THX 1138 says
“Part of the corrections system is to foster a system which allows the public to be able to accept convicts back into society and the public pays in part for the system to exist for that reason.”
Yeh, that’s the problem. We have a bleeding heart altruist’s, magical thinking, rehabilitation, “corrections”, system instead of a justice system.
The justice system rehabilitated, i.e., REINSTATED, Ted Bundy in the ONLY objective way he could be reinstated, justice reinstated, corrected, him to dust.
Michin David says
Yes, my heart is superior to a criminal’s, by your narrow delimiters.
“Criminals and prisons are simply a reflection of our society as a whole” — with its assumption that some productivity/goals are not awarded but achieved through effort.
Spoken like a true enabeler.
I am NOT the same as them.
I am NOT as dumb as them and
My heart is much better than that of a criminal.
Humans are NOT equal out of the womb, or fresh out of prison.
Michin David says
No, they must be supervised. I don’t want some faction to cleverly achieve escape and its ramifications.
Terry from TN says
A ballot measure this November in Tennessee, (created. by a criminal loving Democrat from Memphis), calls for outlawing slavery in the state constitution. The state constitution already prevents slavery, but the wording of the amendment would also end prisoners picking up trash without being paid. Republicans don’t fight against it for fear of being branded ‘pro slavery’. The public will read the first line, vote to outlaw slavery and pat themselves on he back for signaling their virtue. And democracy itself… will be played for a chump. The Information Age should be the golden age of Democracy where an ever better informed and educated citicenry makes ever better decisions. How’s that going?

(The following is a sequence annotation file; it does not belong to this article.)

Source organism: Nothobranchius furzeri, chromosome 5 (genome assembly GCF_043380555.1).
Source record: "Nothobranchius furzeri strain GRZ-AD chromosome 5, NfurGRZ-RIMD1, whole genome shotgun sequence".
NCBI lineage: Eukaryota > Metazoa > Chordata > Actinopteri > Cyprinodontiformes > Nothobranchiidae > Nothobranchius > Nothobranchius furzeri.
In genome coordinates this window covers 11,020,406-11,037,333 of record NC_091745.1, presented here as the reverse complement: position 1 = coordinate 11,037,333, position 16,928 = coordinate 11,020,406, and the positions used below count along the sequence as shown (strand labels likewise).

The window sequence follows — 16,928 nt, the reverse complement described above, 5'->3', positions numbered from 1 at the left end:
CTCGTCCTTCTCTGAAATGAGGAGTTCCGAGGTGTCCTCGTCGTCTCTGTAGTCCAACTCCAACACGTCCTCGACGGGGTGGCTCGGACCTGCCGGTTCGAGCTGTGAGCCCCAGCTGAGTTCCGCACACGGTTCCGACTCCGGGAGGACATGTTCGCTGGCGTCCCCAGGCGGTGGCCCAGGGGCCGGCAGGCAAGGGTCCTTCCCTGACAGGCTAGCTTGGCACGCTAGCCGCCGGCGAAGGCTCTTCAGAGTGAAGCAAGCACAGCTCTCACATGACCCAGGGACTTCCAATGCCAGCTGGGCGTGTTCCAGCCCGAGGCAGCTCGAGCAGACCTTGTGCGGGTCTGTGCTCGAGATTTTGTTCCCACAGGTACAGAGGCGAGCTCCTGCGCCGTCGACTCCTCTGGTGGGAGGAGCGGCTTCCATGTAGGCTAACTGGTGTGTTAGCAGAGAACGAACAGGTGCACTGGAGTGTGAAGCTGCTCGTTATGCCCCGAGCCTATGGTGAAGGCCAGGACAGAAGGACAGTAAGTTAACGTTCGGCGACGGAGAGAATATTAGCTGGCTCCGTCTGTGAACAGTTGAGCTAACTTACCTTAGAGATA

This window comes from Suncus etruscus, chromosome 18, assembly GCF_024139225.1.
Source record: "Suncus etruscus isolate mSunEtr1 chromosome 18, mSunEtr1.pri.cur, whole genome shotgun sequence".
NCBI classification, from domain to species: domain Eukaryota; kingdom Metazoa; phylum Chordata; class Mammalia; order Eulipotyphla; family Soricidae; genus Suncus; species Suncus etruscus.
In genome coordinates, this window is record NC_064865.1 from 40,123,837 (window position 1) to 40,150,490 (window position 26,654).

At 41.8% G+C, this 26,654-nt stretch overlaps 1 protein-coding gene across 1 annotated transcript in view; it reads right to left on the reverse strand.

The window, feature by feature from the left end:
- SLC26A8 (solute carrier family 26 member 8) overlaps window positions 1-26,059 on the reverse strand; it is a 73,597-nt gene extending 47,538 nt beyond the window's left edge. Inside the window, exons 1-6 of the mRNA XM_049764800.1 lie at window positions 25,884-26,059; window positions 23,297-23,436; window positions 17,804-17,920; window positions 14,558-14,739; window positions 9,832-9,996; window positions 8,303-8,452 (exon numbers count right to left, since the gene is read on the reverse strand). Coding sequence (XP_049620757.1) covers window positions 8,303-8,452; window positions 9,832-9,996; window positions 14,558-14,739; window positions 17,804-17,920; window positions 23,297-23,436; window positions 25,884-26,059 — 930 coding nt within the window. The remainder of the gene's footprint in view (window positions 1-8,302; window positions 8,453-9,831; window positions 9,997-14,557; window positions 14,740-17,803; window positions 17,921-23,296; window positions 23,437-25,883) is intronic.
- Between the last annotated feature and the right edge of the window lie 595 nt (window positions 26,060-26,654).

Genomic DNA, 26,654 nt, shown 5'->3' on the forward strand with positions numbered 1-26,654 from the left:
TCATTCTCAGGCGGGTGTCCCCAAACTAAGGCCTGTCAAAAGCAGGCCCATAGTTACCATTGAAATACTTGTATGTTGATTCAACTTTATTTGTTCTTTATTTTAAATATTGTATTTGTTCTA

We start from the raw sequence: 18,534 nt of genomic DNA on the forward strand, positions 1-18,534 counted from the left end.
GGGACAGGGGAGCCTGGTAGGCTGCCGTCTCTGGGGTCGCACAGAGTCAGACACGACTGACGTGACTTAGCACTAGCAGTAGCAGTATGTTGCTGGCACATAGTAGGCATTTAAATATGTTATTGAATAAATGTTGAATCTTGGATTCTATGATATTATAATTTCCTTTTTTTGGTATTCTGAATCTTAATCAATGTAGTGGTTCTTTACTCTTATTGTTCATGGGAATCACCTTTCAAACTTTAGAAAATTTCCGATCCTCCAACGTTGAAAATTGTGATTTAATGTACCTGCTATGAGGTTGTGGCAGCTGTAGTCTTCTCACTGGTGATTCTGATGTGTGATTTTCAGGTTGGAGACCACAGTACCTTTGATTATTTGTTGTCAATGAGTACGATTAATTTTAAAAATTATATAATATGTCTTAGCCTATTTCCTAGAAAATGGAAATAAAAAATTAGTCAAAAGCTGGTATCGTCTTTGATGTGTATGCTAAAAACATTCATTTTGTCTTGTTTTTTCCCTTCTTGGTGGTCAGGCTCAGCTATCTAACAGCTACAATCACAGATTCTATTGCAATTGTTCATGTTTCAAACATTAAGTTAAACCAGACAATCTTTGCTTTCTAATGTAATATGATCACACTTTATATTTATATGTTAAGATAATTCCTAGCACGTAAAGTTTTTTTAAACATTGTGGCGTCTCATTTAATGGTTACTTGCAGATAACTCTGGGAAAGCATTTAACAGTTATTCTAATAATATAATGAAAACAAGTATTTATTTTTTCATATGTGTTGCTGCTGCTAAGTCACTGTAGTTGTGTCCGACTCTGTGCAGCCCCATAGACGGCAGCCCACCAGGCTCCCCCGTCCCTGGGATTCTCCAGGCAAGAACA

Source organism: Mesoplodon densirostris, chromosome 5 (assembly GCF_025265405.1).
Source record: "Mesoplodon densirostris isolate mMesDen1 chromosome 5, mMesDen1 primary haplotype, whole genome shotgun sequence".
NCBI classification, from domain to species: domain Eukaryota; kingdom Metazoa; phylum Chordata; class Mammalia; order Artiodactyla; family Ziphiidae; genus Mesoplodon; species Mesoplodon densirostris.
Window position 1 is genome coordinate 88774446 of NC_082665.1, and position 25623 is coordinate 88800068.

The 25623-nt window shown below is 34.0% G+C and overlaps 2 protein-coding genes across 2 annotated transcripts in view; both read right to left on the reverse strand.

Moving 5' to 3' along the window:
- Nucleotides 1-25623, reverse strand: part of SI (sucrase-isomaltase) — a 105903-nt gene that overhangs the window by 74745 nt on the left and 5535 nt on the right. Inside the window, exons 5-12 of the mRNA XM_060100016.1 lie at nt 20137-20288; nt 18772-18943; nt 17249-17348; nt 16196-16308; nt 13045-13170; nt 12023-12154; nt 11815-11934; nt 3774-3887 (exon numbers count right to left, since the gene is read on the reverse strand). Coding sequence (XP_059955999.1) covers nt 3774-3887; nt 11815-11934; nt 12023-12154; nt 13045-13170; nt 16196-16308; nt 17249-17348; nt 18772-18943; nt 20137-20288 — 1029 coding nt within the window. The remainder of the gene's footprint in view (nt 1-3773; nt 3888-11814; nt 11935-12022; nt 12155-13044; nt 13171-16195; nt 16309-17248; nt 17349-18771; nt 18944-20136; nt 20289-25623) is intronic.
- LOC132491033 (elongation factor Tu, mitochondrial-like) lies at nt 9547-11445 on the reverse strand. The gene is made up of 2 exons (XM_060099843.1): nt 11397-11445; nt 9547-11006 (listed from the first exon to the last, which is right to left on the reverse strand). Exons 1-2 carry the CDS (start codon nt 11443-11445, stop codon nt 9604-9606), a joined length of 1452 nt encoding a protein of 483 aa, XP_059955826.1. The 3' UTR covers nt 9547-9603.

Michin David says
Lazy readers lead to collectivism. Termites never stop.
I could have sworn I have read articles about people leaving PRISON with HUGE BILLS for their “upkeep”! Most criminals are in prison BECAUSE they can’t or DON’T pay their bills due to their sorry life choices so most are nearly unemployable. AND to add to their misery, what FEW jobs WOULD be available are now taken by illegals so it’s back to what got them there in the first place! But the place to START the ENDING of this mess is IN THE HOMES! The DEMOcrats/rinos have waged WAR on DECENT families for so long that they have succeeded in destroying an overwhelming % of black families and are gaining on white families! The statistics of criminals’ home lives more than bears out the connections – why aren’t the R’s talking about this and DOING SOMETHING?? SCHOOLS are another factor – DEMOcrats RUN SCHOOLS – WHY??? Take the Teachers’ Unions OUT OF SCHOOLS!! TAKE BACK YOUR SCHOOLS! We have so many problems that more money won’t fix. Maybe it’s time to make MORE people PAY THEIR WAY!!